Tag Archives: corruption

New York shows how Democrat-run cities & states contribute to the rise of Trump

Summary;  Slowly Americans begin to see the rise of Right’s new populists — such as Trump, Rubio, and Cruz — is more than a flash-in-the-pan revolt before the conservatives accept their designated leaders (as the Democrats have accepted the elderly Hillary). A few on the Left have begun to realize that the Left has some responsibility for this. They deserve attention amidst the pointless chatter about the 2016 races. Such as those asking about the Dems’ often bad (sometimes horrifically so) management of the cities and States they control.  {1st of 2 posts today.}

NY Post: NY corruption on the front page

Excerpt from “What’s the Matter With New York?

By Zephyr Teachout (Assoc Prof of Law, Fordham)

“The state with one of the richest progressive traditions has the highest inequality and the most segregated schools, not to mention a tax code that allows hedge funders to get away with murder.”

In his extraordinary book, What’s the Matter with Kansas?: How Conservatives Won the Heart of America, Tom Frank asked why blue-collar workers in his home state repeatedly voted against their own economic interest, casting ballots in favor of Republican policies that favored the rich and powerful.

You could as easily ask, “What’s the Matter with New York?” But here it’s a different mystery, although with just as devastating consequences. In the state with one of the richest progressive traditions, we have the highest inequality and the most segregated schools, and the tax code allows hedge funders to get away with murder, extracting cash from the poor and middle class New Yorkers because they can.

Because of the extraordinary amount of money involved, the political pathologies of the country are all exaggerated in New York State. In an accelerating, out of control, downward spiral, the income inequality here begets political inequality (which also leads to lower voter turnout), which begets further income inequality which begets more political inequality and on and on.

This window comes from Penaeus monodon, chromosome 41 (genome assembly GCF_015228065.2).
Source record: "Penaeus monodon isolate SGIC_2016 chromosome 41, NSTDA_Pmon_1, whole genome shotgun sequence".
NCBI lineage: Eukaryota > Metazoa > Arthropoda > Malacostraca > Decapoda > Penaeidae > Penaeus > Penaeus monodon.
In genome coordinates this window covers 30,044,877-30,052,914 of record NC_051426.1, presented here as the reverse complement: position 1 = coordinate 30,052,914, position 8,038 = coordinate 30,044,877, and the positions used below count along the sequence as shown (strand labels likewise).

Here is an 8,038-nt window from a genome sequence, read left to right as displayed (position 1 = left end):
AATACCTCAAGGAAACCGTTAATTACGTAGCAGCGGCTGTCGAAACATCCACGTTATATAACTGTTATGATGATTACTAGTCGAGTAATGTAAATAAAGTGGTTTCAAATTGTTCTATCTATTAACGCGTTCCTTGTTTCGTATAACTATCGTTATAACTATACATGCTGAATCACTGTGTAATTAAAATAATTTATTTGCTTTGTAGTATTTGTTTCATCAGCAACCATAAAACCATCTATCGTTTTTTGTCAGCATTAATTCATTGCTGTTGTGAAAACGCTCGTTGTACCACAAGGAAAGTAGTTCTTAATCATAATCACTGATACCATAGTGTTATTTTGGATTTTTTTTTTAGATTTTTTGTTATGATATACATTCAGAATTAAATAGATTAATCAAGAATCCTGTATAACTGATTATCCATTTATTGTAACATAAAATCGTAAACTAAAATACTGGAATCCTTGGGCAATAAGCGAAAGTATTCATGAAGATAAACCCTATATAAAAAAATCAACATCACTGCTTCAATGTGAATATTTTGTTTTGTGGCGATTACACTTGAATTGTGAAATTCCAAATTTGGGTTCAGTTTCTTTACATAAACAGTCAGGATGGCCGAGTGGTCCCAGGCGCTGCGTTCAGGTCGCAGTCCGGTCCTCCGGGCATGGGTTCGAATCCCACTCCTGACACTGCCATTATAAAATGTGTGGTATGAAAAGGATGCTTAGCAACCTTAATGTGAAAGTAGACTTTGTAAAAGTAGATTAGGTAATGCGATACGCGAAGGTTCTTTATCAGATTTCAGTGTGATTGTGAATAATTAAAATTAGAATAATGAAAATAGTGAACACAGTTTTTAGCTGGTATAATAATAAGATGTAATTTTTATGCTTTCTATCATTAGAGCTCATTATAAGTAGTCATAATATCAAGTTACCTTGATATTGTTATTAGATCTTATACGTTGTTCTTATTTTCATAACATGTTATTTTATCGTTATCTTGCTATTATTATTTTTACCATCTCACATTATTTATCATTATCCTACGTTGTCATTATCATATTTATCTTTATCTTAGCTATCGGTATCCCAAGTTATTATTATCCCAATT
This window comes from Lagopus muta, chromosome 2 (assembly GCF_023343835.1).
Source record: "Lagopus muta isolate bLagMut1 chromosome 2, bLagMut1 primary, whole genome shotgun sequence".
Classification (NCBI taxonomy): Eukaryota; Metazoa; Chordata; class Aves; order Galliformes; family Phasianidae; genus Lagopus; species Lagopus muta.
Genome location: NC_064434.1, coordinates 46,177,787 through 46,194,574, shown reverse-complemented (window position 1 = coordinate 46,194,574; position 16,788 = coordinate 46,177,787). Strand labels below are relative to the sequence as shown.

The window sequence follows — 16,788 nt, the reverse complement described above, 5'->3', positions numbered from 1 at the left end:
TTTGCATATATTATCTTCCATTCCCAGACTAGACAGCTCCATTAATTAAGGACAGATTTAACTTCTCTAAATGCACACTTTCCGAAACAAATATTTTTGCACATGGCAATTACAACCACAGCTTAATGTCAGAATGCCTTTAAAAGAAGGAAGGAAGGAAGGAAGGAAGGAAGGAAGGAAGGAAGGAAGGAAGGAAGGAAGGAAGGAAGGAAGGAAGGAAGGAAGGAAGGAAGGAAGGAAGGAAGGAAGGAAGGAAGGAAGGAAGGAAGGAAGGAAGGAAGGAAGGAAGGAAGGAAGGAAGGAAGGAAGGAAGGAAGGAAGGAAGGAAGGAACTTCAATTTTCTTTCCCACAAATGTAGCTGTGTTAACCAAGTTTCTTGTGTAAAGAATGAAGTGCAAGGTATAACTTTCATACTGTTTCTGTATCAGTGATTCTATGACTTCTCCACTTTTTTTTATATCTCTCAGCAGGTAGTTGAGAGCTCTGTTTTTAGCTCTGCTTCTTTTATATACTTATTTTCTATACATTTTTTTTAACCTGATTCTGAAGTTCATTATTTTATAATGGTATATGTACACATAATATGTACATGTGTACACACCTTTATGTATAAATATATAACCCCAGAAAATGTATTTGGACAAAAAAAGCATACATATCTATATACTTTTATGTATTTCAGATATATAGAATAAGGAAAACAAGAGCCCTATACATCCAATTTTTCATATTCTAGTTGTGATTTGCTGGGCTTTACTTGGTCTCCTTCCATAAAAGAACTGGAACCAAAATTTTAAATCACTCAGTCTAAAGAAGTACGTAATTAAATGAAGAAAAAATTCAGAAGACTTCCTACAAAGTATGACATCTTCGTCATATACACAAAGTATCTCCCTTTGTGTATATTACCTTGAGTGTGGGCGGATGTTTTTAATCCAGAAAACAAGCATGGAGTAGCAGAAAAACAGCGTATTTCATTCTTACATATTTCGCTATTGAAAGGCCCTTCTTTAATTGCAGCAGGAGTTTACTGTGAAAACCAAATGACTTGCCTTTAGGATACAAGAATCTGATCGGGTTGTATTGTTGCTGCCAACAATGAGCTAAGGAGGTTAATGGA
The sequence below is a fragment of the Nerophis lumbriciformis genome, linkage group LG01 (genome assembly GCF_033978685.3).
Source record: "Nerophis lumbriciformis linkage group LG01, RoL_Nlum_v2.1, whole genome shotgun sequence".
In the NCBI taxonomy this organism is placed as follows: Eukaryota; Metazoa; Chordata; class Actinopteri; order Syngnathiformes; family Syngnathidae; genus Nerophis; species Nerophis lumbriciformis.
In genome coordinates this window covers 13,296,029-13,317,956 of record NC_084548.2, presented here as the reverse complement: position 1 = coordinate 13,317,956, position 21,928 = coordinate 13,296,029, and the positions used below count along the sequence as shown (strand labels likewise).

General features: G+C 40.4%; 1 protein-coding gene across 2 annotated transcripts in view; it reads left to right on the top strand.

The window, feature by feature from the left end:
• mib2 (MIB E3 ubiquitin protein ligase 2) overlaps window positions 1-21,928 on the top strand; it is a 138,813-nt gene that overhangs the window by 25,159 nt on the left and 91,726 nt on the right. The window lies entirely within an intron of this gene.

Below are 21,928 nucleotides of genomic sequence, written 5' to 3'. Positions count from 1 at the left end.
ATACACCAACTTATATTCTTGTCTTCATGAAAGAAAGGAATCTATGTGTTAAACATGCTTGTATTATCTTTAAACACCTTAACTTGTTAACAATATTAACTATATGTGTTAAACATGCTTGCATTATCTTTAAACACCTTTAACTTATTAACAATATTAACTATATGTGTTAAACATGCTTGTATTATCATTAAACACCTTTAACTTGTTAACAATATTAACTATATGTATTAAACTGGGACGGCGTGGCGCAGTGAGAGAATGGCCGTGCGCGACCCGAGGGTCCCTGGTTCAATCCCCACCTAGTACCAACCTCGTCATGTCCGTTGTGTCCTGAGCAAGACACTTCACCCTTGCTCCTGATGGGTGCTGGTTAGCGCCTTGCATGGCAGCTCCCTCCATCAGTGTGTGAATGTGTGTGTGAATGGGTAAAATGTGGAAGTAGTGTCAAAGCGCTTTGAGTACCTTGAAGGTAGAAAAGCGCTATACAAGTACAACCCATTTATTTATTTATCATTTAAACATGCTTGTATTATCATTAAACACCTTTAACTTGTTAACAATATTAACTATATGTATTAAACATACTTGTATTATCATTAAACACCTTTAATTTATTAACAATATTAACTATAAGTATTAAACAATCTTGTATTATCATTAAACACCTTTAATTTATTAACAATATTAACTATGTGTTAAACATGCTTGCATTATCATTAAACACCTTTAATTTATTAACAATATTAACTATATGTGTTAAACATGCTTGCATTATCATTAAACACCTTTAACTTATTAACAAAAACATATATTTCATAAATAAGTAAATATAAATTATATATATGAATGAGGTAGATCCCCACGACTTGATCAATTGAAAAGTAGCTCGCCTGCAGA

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Does corruption limit China’s growth, or pose a threat to its existence?

Summary:   Critics of China often cite its high level of corruption as a limiting factor to its growth, or a possible cause of its fall — or even disintegration. Like so many of American’s views about China, it’s false. Probably a way to diffuse awareness that a powerful rival has emerged on the world stage.  Here we compare China’s corruption to that of America’s past — and present.

20121211-corruption

Contents

  1. China today
  2. Late 19th century America
  3. America today
  4. For More Information

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(1)  China today

Is Corruption in China ‘Out of Control’? A Comparison with the U.S. In Historical Perspective“, Carlos D. Ramirez (Assoc Prof Economics, George Mason U), 4 December 2012 — Abstract:

This paper compares corruption in China over the past 15 years with corruption in the U.S. between 1870 and 1930, periods that are roughly comparable in terms of real income per capita. Corruption indicators for both countries and both periods are constructed by tracking corruption news in prominent U.S. newspapers. Several robustness checks confirm the reliability of the constructed corruption indices for both countries.

The comparison indicates that corruption in the U.S. in the early 1870s — when it’s real income per capita was about $2,800 (in 2005 dollars) — was 7 to 9 times higher than China’s corruption level in 1996, the corresponding year in terms of income per capita. By the time the U.S. reached $7,500 in 1928 — approximately equivalent to China’s real income per capita in 2009 — corruption was similar in both countries.

The findings imply that, while corruption in China is an issue that merits attention, it is not at alarmingly high levels, compared to the U.S. historical experience. The paper further argues that the corruption and development experiences of both the U.S. and China appear to be consistent with the “life-cycle” theory of corruption — rising at the early stages of development, and declining after modernization has taken place. Hence, as China continues its development process, corruption will likely decline.

(2)  Late 19th century America

This unflattering comparison of modern China with late 19th century America should not surprise us. Post-civil war America (especially the Gilded Age) America was a horror show. Public and private force was used to suppress Blacks, American Indians, Asians, and workers (see the Wikipedia entry, also for the 1892 Homestead Strike and the 1894 Pullman Strike).  When the cavalry arrived, it was often to help the bad guys (or one of the groups of dueling bad guys, as in the Lincoln County War).

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